This is a guest blog post by Joe Avella, indie filmmaker, writer and actor.
I studied graphic design in college. One time our instructor pretended to be a client and gave us an assignment that mirrored what it was like in the professional world. I was given an ugly logo with the instruction to make it the final design’s main focus.
Like a typical design student, I placed the terrible logo off to the side, designed something I though was really hip, and stuck the logo somewhere out-of-the-way.
When I presented my design the professor came right out the gate with:
“Why isn’t the logo the focal point like I asked?”
I began to mutter, “Oh well I-”
“I hate it.” He snapped. “Start over.”
I was clearly upset, as to which he gave me a very important piece of advice:
“You’ll always have limits and restriction in your work. You’d better learn to take those weaknesses and make them your strengths.”
Lesson 1: Your weaknesses must become your strengths
Fast forward to the beginning stages of my first feature film, Master of Inventions. I wanted to make a film for a while, but had a long list of weaknesses for why I couldn’t:
- No money: Films require millions to make.
- No time: I’d have to focus full-time on the film. Can’t have a day job.
- No equipment or a big crew: you must have experts with the latest equipment.
- Knowledge: Why would the crew work for/listen to me if I know less than them?
- Luck: Even with the above things, I’d have to get the movie into a big film festival and sell it or suffer a horrible financial fate.
I looked at all these weaknesses and thought: How can I make them work for me?
- Money: Write a script using the free resources I had.
- Time: Work on it during nights and weekends, around my current life, and let it take as long as it takes.
- Equipment/crew: Make it with borrowed equipment; whatever I could get my hands on. Ask friends to help out, sparingly, as to not burn them out. Same with the cast: write a script with several small parts so I would only need them for a few hours.
- Knowledge: I would figure it out as I went. Earn while you learn.
- Luck: If I make it for free, I won’t have to worry about selling it, and could share it online in a way traditional filmmakers tied to debt could not.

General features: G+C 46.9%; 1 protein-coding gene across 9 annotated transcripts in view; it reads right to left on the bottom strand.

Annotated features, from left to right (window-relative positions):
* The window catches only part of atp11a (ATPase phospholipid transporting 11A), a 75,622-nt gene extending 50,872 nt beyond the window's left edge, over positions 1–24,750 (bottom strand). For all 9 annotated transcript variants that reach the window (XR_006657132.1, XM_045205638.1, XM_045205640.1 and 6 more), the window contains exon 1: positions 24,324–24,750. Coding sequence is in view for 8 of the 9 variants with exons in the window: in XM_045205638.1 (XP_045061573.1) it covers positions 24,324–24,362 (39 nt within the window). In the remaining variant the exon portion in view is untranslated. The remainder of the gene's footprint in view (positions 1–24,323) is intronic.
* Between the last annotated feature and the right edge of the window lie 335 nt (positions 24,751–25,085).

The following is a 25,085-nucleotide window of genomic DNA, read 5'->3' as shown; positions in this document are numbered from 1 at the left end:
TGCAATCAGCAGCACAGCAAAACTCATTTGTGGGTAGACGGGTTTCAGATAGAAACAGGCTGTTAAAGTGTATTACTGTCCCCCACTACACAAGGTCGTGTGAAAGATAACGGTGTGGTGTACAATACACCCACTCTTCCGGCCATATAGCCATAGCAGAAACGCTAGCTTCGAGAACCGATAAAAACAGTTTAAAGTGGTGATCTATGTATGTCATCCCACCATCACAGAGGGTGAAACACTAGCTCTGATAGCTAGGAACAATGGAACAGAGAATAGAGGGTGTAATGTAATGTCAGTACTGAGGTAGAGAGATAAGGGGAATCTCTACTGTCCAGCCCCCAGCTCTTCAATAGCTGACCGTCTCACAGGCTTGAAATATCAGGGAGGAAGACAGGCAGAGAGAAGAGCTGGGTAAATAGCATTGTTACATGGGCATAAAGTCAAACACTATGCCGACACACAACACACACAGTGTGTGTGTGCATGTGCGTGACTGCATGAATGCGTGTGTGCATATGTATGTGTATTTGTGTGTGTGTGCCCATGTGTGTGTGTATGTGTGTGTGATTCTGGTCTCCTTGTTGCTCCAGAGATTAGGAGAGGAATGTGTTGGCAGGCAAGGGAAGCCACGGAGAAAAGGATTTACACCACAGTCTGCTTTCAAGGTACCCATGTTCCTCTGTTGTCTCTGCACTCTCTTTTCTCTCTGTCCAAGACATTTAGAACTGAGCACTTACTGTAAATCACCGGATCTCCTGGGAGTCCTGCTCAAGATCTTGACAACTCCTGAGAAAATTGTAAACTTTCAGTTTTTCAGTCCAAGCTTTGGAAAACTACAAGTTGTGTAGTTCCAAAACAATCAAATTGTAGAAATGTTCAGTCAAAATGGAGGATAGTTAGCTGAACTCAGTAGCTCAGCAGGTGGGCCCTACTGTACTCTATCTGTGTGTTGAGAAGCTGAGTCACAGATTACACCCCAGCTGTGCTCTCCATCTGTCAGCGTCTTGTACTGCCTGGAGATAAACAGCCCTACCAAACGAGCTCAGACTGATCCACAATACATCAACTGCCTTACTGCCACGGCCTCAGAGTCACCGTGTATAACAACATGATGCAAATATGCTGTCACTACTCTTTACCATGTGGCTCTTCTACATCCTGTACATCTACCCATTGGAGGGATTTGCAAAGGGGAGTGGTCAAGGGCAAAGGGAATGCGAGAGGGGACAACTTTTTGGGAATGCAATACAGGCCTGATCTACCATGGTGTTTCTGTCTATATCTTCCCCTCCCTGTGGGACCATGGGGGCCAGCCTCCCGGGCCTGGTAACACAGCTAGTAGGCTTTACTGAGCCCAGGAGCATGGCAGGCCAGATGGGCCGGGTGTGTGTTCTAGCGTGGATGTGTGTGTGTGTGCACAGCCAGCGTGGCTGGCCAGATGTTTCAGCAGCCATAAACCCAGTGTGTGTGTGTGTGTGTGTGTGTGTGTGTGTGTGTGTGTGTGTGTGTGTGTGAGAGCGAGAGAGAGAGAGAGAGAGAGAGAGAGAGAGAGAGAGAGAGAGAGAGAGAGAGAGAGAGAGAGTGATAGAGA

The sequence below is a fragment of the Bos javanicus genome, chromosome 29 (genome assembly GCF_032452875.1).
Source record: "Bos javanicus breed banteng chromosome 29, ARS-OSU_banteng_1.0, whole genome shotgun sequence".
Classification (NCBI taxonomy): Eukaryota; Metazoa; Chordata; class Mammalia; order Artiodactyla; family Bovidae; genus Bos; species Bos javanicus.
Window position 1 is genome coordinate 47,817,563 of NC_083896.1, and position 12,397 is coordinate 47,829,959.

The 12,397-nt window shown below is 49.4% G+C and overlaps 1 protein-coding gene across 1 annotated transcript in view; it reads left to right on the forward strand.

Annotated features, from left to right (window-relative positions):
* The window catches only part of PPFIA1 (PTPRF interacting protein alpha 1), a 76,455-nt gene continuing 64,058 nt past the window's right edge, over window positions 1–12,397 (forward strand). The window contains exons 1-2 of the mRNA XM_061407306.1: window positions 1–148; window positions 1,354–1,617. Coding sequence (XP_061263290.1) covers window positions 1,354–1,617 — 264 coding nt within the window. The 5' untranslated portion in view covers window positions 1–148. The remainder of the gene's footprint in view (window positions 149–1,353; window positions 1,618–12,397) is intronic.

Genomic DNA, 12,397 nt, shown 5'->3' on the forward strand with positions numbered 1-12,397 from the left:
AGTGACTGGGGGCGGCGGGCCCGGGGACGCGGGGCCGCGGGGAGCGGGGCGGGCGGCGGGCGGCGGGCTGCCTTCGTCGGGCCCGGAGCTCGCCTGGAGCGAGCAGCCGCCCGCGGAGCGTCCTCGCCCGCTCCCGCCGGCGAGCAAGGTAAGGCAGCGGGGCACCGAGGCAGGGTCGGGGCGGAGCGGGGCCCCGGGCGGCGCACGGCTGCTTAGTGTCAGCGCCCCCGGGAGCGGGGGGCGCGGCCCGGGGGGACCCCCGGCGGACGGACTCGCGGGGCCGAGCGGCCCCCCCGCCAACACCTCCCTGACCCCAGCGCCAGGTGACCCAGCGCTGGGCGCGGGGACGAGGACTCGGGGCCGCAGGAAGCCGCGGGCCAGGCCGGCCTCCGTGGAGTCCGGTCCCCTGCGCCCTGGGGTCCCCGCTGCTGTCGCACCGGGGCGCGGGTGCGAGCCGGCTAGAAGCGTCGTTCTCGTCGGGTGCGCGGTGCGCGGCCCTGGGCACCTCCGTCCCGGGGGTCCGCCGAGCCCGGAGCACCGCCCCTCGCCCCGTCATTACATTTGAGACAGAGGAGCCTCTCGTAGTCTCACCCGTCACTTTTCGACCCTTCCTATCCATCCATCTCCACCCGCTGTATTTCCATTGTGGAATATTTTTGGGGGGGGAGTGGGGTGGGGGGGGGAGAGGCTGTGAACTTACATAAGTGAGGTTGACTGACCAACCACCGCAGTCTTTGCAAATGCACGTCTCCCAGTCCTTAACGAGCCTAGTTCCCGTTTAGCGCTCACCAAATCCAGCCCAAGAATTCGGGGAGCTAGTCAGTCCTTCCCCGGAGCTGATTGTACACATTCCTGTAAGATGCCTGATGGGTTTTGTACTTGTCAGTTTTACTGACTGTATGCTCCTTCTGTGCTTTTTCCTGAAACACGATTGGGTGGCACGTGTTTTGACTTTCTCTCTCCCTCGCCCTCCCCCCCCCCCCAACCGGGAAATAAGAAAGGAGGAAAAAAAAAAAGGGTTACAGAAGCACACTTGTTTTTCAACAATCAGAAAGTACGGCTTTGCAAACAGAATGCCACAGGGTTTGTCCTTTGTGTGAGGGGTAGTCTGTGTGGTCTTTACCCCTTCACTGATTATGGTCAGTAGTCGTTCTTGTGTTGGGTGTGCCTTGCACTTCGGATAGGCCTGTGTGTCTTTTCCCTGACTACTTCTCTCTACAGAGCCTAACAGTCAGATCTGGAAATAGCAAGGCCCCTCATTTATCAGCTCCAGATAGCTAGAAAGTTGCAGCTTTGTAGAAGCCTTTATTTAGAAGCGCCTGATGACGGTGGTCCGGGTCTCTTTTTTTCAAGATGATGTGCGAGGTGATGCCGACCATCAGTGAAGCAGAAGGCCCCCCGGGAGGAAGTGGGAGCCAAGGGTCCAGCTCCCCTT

Suddenly I had no excuse to not make a film. But I knew it would take a while, so to keep my enthusiasm up and stick with it, another lesson I learned was…
Lesson 2: Market While Making
Start marketing your project when you start the project. A fan base takes forever to build and the initial core will be your friends and family (who are just being nice).
I found letting people know I was serious about making it happen piqued their interest and kept me invested. Marketing on social media and email gave the project stakes. If I quit, people would know, and I would be labeled a quitter.
This associated pain with giving up which kept me going though the hard times. But what did I use to market this film before it was finished, you ask…
Lesson 3: Make your film a content generating machine
Over the 3 years of making Master of Inventions, I periodically released finished scenes and out takes from the film. I purposely wrote a script with sketch-like scenes which could be lifted out and stand alone as funny videos. Here’s an example scene:
We also had plenty of ‘outtakes’:
I also blogged extensively about the making of the film. Every day was a learning experience, so why not share what I learned? Releasing this content gave me something to share and an excuse to interact with a growing fan base. Before I knew it I was getting emails and comments asking for filmmaking advice, giving me plenty to write about between the shooting and editing days.
Also, since lots of people were involved in the cast and crew, every time I released a scene it was with a new set of actors who shared the content with their friends and family, greatly expanding our reach.
Please note: if writing or releasing content of the film isn’t your bag, you can do lots of different stuff to generate more content. Perhaps start a podcast about the film. Take the time to interview anyone of significance in the film or on the crew. People love talking about themselves, which will lead to them sending the interview to everyone they know.
Final thoughts: Think past the obvious
If you’re reading this then you’re probably not a professional filmmaker with endless time and resources. Perhaps you’ve come up with your own methods for seeing a big project through. Comment below; I’d love to hear them. If not, I strongly urge you to give it a shot! Focus on making the production process part of the film will make it way more enjoyable to make.
Below is the first 5 minutes of the film:
If you like what you see, watch the entire film for free at www.masterofinventions.com
Joe Avella is a filmmaker, writer, actor and sometimes hot jam creator. Some of his shorts have appeared on the IFC, Spike TV, and WTTW’s Image Union. He’s also had his work screened at several festivals including the SXSW Film Festival. Learn more at joeavella.com
g. martinez cabrera says
I get what Joe is speaking about. I just got my GH3, but I realize the lens I bought was not ideal for narrative stuff. Then, I got a Tascam, but I realized I need a mic. There’s always something more to get, AND, at the same time, that kind of thing is always an excuse.